Taking financial risk is a strong indicator of self-employment. Any of the following factors are helpful from an IR35 perspective
and are often seen in the contracts with PSCs:

  • Provision of own equipment.
  • Contractual indemnities – for example being obligated to correct any defective work in own time and at own cost.
  • Short or no notice period to terminate.
  • Requirement for insurance.
  • Payment terms longer than for employee.
  • Upside if early completion of project and downside if late.


Contractors should be easily identifiable as such and any measures made to distinguish them from employees is helpful:

  • ID badge.
  • No access to staff facilities.
  • No staff benefits.
  • Different emails.
  • Excluded from team meetings (though attend project meetings).
  • No appraisals (given or received).
  • Excluded from organisation chart (or identified as external).


Providing services to multiple clients is also helpful from an IR35 perspective. Any contractual restrictions in doing so should be considered. It is more acceptable to say that a PSC shouldn’t spend time on other projects if it will adversely impact the delivery of the services rather than a blanket ban.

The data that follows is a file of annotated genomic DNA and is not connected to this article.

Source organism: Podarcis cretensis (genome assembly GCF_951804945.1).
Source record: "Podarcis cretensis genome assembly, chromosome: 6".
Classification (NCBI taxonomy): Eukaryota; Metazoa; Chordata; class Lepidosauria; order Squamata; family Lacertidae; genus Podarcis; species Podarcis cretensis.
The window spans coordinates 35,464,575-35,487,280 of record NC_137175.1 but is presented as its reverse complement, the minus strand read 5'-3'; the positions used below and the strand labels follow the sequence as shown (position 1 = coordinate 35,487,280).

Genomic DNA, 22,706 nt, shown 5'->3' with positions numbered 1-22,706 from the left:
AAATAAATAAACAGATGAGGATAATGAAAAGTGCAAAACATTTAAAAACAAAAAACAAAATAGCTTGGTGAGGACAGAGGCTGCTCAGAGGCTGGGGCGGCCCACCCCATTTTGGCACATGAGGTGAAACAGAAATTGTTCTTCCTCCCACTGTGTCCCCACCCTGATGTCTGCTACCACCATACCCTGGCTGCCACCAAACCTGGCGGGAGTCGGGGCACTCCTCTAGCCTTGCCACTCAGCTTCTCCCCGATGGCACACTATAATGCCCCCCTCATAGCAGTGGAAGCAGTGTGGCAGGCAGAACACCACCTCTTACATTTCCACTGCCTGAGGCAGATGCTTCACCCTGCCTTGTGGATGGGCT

Mutuality of Obligation 

An independent contractor should not simply be moved from task to task outside the realms of the agreed contract as this is indicative of employment status.

There are many tools out there which are designed to help a client reach an IR35 status determination. HMRC’s Check Employment Status for Tax tool is just one of them, however many contracting industry and professional tax and accounting bodies have pointed out the inherent flaws in the CEST tool.

When making an IR35 status determination, clients should always ensure that its processes and documentation support the IR35 status decision it makes (particularly when the decision is “outside IR35”). That’s why it’s important to choose an IR35 review tool or service that provides you with a full audit trail.

PayStream’s IR35 Review Service, IR35 Comply enables you to manage IR35 throughout your supply chain, all via our innovative portal. It’s quick and easy to use, shares information throughout the supply chain and is supported by our internal team of IR35 experts. From issuing your contractors a login to confirming the contractor's IR35 status, IR35 Comply is the market leading portal.

Do you want more information on IR35 Comply?

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Related article - How IR35 Comply can add value to your end clients

The purpose of IR35 is to ensure contractors are genuinely in business on their own account and are not ‘disguised employees’, in which case, employed levels of tax and NI need to be paid in respect of the assignment. From April 2020, medium and large end clients will be responsible for determining the IR35 status of a contractor. To avoid liability for any unpaid tax, they will need to demonstrate ‘reasonable care’ in determining a contractor’s IR35 status.